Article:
‘Tengen Toppa Gurren Lagann’ and Taking Up the ‘Evangelion’ Torch

Tengen Toppa Gurren Lagann makes an interesting contrast with the oh-so-famous Evangelion.
By  · Published on June 20th, 2019

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Out of all the mecha anime out there, Neon Genesis Evangelion has stood the test of time as one of the best. It explores realistic psychological themes, and its subsequent cult following is constantly reading into its deeper ideas about depression and Christo-Judaean imagery. But while many argue that Evangelion is the definitive work of Studio Gainax, it is their 2007 mecha anime, Tengen Toppa Gurren Lagann, that shows the full potential of what the studio could make in its heyday.

There’s no denying that Evangelion is a masterpiece. But it is a masterpiece with a deeply troubled production history. For all the discussion on Evangelion and the deep psychological meaning of its ending, the truth of the matter is that by the time the ending of the series reared its terrifying robot head, the production had run out of money. Beyond this, director Hideaki Anno was known for running very close to deadlines throughout Evangelion‘s entire original TV run and suffered from depression throughout.

Eva Holding Kaworu Nge

Evangelion would get a second chance with 2007’s Rebuild of Evangelion announcement, a film series reboot of the show. But at the same time, Studio Gainax began release of Tengen Toppa Gurren Lagann, directed by Hiroyuki Imaishi and written by Kazuki Nakashimi, who cited Evangelion itself as one of his biggest influences in the former’s creation.

Tengen Toppa Gurren Lagann can be viewed almost as a companion piece or counterpoint to Evangelion. While both anime feature giant fighting robots prominently, their approach to the genre is nearly opposing. The protagonist of Tengen Toppa Gurren Lagann, a boy named Shimon, begins the series as a meek and insecure youth, like Evangelion’s Shinji Ikari, but quickly matures into a confident and capable pilot who leads the show’s ensemble cast to victory over a ruling overlord. Then, after seven years of peace, space aliens appear out of nowhere, and Shimon must once again take up the mecha pilot’s literal starter key to defeat the invaders and bring peace to the galaxy.

Unlike Evangelion’s deeply introspective and deconstructive take on the giant robot genre, Tengen Toppa Gurren Lagann takes the mecha premise for what it’s worth and celebrates it and all its inherent absurdity, adding a dash of slapstick to help it along its way. Characters move and emote in a bouncy, cartoonish manner, more like Looney Tunes than anime. The animation team frequently goes off-model and emphasizes expression over maintaining realism. This visual humor and style would go on to define the work of Imaishi in further series like Panty & Stocking with Garterbelt and later work at Studio Trigger, which he founded in 2011.

And yet, at the same time, Tengen Toppa Gurren Lagann is not afraid to engage with more serious themes than Evangelion did. Early on, the series reflects on what it’s like to lose a loved one, with the death of deuteragonist Kamina as early as Episode 8. Much later, after the seven-year time skip, the alien invasion causes political unrest that unseats Shimon as the leader of humanity. This segment delves deeply into themes about governance and the whims of the populace. Shimon’s replacement leader, a childhood friend from the first half of the show named Rossiu, must choose to save a fraction of the populace because the alternative is total extinction. While the conflict is eventually overcome by pure anime-protagonist determination, it’s important to note that Rossiu stands by his decision with conviction, even as the rest of the heroes condemn him for it.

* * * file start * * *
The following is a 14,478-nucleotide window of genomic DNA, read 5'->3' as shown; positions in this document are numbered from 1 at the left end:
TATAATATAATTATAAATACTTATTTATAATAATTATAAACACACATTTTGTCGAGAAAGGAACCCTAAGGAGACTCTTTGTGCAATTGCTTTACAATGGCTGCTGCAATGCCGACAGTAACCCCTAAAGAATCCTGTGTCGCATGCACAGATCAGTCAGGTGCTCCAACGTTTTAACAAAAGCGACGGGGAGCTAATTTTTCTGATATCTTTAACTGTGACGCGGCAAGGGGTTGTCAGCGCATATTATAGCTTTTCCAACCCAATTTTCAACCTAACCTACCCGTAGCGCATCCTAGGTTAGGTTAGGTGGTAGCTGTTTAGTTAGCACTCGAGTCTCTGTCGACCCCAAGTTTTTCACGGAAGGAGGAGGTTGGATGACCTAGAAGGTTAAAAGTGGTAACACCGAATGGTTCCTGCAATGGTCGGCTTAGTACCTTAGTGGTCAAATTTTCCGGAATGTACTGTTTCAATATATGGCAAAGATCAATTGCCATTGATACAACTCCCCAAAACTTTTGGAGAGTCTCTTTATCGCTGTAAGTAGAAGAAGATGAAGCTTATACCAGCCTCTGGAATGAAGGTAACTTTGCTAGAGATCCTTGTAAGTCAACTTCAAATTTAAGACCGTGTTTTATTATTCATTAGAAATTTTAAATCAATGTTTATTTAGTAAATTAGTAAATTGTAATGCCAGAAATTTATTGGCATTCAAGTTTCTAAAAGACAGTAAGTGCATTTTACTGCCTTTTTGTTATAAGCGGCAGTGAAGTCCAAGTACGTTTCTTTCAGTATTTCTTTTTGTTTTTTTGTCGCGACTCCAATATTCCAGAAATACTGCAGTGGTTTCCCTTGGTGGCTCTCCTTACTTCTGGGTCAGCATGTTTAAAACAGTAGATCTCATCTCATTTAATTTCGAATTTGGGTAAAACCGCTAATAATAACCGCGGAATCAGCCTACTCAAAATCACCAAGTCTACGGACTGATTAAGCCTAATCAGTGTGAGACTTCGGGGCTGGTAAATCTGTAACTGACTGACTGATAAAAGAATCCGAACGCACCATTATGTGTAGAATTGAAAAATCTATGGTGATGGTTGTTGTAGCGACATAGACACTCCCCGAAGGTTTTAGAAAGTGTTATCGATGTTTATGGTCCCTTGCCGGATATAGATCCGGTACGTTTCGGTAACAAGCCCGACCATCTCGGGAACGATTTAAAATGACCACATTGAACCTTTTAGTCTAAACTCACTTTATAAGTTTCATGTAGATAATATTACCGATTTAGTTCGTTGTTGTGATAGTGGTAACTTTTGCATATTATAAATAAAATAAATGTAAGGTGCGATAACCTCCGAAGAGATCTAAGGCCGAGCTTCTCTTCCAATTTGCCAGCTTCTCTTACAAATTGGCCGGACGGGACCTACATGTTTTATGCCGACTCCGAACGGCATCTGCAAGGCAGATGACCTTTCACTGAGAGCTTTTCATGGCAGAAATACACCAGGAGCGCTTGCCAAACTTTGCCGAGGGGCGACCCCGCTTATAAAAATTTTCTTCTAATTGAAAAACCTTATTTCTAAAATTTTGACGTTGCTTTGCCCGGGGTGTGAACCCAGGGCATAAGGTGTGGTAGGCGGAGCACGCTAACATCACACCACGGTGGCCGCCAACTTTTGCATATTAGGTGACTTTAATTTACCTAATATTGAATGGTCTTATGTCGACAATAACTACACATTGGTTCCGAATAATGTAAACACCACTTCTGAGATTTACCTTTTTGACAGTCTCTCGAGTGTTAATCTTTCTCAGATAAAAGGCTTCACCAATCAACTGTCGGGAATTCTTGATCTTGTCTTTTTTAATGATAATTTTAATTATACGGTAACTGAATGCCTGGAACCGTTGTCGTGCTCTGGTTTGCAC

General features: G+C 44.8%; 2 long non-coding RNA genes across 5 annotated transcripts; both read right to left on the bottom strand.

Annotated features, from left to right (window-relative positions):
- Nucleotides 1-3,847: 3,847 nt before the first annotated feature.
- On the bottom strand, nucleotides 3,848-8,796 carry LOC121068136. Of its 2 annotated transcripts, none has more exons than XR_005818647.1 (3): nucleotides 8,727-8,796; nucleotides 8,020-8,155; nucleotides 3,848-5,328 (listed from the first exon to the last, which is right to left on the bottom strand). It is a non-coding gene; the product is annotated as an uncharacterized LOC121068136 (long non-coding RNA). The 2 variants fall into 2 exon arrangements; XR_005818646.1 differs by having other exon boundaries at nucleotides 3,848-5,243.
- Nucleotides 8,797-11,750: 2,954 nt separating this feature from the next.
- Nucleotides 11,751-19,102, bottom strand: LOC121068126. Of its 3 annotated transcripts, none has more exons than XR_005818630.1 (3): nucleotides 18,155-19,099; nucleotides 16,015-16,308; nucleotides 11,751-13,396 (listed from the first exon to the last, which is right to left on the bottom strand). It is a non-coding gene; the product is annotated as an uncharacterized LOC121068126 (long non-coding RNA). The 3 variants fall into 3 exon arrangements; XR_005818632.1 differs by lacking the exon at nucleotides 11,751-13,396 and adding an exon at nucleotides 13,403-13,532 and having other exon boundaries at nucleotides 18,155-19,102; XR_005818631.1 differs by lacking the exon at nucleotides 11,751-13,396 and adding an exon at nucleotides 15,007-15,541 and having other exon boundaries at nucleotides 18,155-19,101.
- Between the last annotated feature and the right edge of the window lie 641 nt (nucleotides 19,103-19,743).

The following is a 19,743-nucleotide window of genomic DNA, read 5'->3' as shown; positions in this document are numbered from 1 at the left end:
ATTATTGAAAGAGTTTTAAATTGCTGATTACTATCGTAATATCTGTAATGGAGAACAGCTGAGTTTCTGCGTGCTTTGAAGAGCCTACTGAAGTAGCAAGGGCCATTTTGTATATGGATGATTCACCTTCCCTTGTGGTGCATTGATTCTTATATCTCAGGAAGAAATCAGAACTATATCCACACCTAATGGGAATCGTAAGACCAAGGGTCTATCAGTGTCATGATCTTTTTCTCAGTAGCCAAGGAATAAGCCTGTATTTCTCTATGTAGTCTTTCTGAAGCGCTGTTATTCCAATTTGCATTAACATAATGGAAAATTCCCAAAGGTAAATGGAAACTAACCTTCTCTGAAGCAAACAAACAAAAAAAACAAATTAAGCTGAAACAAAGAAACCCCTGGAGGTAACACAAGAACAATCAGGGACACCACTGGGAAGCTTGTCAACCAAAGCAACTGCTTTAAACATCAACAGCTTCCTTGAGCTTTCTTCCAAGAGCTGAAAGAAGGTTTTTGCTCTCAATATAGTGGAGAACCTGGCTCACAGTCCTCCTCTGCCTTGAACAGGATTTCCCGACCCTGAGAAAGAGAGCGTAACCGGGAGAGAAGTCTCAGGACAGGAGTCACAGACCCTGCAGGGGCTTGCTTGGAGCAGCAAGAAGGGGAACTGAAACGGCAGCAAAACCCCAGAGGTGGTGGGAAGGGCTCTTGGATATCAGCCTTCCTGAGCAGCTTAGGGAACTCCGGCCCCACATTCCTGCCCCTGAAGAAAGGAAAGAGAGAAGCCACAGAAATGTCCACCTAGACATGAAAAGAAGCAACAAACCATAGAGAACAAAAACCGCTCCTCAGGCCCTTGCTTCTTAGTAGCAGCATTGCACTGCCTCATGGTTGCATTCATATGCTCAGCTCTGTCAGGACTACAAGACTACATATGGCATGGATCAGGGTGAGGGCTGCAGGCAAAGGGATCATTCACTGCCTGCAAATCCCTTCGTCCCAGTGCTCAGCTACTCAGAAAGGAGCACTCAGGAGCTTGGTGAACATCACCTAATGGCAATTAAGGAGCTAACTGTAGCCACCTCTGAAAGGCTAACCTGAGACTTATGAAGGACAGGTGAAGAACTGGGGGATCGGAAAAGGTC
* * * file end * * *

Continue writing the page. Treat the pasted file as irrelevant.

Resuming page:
Furthermore, unlike the week-to-week production schedules that drove Evangelion, Tengen Toppa Gurren Lagann was meticulously planned out from the start. Evangelion completely abandoned the original script and plot by Episode 13. This divergence only grew worse as Anno’s depression continued, and as the series wore on, his interest in psychology coincided with the aforementioned budgetary issues, which ultimately resulted in the original, bizarre ending we wound up with.

Tengen Toppa Gurren Lagann, on the other hand, was in development long before production began. A significant portion of the budget was reserved for the ending, and the extensive pre-planning allowed the team to make it through production without any major hiccups, save the infamous fourth episode, which was directed by an outside guest, Osamu Kobayashi. The animation in this episode is notoriously off-model, and disparaging comments made by producer Takami Akai at the time in regards to fan reactions to the episode led him to resign from Studio Gainax entirely.

Tengen Toppa Gurren Lagann was explosively popular in its time, and it’s not hard to imagine why. The show combines gorgeously animated action, goofy and loveable characters, and surprisingly in-depth science fiction themes to produce an unforgettable experience that anime fans of all ages can enjoy. Its sharp contrast with the dark and angsty themes of Evangelion make it an excellent companion piece to that show as well. In addition, Tengen Toppa Gurren Lagann’s meticulously planned story and production speak of a team that learned from their mistakes and were determined not to let themselves be defined by such and who continued to push towards the heavens and inspire fans and fellow artists alike for years to come.

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Hans Qu is an animator with Strong Opinions about animation. Along with said opinions, his art and animation can be found on his Bird App account: @NerdyChineseBoy